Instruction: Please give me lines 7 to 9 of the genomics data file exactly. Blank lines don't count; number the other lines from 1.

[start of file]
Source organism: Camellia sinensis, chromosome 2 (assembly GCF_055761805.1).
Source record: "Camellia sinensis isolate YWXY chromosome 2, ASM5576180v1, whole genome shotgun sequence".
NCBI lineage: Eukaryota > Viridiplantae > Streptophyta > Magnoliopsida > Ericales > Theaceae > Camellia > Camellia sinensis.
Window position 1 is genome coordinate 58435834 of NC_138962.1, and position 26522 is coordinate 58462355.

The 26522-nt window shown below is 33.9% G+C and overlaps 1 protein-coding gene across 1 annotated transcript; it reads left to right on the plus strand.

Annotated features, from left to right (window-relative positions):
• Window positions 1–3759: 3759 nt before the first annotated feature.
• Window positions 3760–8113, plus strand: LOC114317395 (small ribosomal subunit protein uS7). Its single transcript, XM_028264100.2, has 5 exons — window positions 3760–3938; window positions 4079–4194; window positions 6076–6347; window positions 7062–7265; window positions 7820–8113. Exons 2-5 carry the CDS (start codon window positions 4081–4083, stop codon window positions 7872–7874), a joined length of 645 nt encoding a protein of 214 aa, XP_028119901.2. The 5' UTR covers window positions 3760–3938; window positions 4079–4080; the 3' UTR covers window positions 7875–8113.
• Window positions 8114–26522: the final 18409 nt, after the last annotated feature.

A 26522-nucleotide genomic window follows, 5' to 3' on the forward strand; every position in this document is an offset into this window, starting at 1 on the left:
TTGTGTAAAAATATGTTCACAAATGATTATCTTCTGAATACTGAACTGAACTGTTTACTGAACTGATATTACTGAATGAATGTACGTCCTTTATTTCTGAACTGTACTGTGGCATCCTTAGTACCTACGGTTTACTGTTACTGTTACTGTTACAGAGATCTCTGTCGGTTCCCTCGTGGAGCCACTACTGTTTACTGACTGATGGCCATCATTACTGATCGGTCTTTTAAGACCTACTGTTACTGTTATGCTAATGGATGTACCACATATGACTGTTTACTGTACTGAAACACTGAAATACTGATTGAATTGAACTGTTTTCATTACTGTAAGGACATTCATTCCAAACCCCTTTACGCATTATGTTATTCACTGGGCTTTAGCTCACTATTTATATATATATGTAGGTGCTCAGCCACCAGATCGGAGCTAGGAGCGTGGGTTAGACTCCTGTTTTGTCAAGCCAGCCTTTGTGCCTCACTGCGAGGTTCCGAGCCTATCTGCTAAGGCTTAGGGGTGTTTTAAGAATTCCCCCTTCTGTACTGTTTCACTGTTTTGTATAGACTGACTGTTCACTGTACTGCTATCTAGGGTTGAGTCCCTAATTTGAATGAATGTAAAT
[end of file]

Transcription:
• Window positions 1–3759: 3759 nt before the first annotated feature.
• Window positions 3760–8113, plus strand: LOC114317395 (small ribosomal subunit protein uS7). Its single transcript, XM_028264100.2, has 5 exons — window positions 3760–3938; window positions 4079–4194; window positions 6076–6347; window positions 7062–7265; window positions 7820–8113. Exons 2-5 carry the CDS (start codon window positions 4081–4083, stop codon window positions 7872–7874), a joined length of 645 nt encoding a protein of 214 aa, XP_028119901.2. The 5' UTR covers window positions 3760–3938; window positions 4079–4080; the 3' UTR covers window positions 7875–8113.
• Window positions 8114–26522: the final 18409 nt, after the last annotated feature.